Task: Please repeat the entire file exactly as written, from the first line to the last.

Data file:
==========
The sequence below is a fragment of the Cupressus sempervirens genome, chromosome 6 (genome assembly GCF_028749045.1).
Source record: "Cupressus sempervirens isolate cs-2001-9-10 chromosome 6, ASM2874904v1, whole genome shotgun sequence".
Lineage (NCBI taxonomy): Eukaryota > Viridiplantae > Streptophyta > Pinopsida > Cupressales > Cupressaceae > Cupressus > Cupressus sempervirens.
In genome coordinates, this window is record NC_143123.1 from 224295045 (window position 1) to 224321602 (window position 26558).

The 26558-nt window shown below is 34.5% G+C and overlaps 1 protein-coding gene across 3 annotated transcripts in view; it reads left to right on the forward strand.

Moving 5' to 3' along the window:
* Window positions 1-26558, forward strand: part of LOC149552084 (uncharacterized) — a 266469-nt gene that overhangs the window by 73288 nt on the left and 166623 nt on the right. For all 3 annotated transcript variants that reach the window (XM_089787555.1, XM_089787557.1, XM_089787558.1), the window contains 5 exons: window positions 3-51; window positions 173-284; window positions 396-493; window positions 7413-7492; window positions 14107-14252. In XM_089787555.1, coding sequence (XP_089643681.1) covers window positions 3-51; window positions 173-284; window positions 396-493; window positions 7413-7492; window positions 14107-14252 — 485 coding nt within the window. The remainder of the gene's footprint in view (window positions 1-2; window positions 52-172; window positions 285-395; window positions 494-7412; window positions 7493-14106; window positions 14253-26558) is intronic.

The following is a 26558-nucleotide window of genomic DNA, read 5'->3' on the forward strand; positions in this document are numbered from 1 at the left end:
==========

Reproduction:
The sequence below is a fragment of the Cupressus sempervirens genome, chromosome 6 (genome assembly GCF_028749045.1).
Source record: "Cupressus sempervirens isolate cs-2001-9-10 chromosome 6, ASM2874904v1, whole genome shotgun sequence".
Lineage (NCBI taxonomy): Eukaryota > Viridiplantae > Streptophyta > Pinopsida > Cupressales > Cupressaceae > Cupressus > Cupressus sempervirens.
In genome coordinates, this window is record NC_143123.1 from 224295045 (window position 1) to 224321602 (window position 26558).

The 26558-nt window shown below is 34.5% G+C and overlaps 1 protein-coding gene across 3 annotated transcripts in view; it reads left to right on the forward strand.

Moving 5' to 3' along the window:
* Window positions 1-26558, forward strand: part of LOC149552084 (uncharacterized) — a 266469-nt gene that overhangs the window by 73288 nt on the left and 166623 nt on the right. For all 3 annotated transcript variants that reach the window (XM_089787555.1, XM_089787557.1, XM_089787558.1), the window contains 5 exons: window positions 3-51; window positions 173-284; window positions 396-493; window positions 7413-7492; window positions 14107-14252. In XM_089787555.1, coding sequence (XP_089643681.1) covers window positions 3-51; window positions 173-284; window positions 396-493; window positions 7413-7492; window positions 14107-14252 — 485 coding nt within the window. The remainder of the gene's footprint in view (window positions 1-2; window positions 52-172; window positions 285-395; window positions 494-7412; window positions 7493-14106; window positions 14253-26558) is intronic.

The following is a 26558-nucleotide window of genomic DNA, read 5'->3' on the forward strand; positions in this document are numbered from 1 at the left end: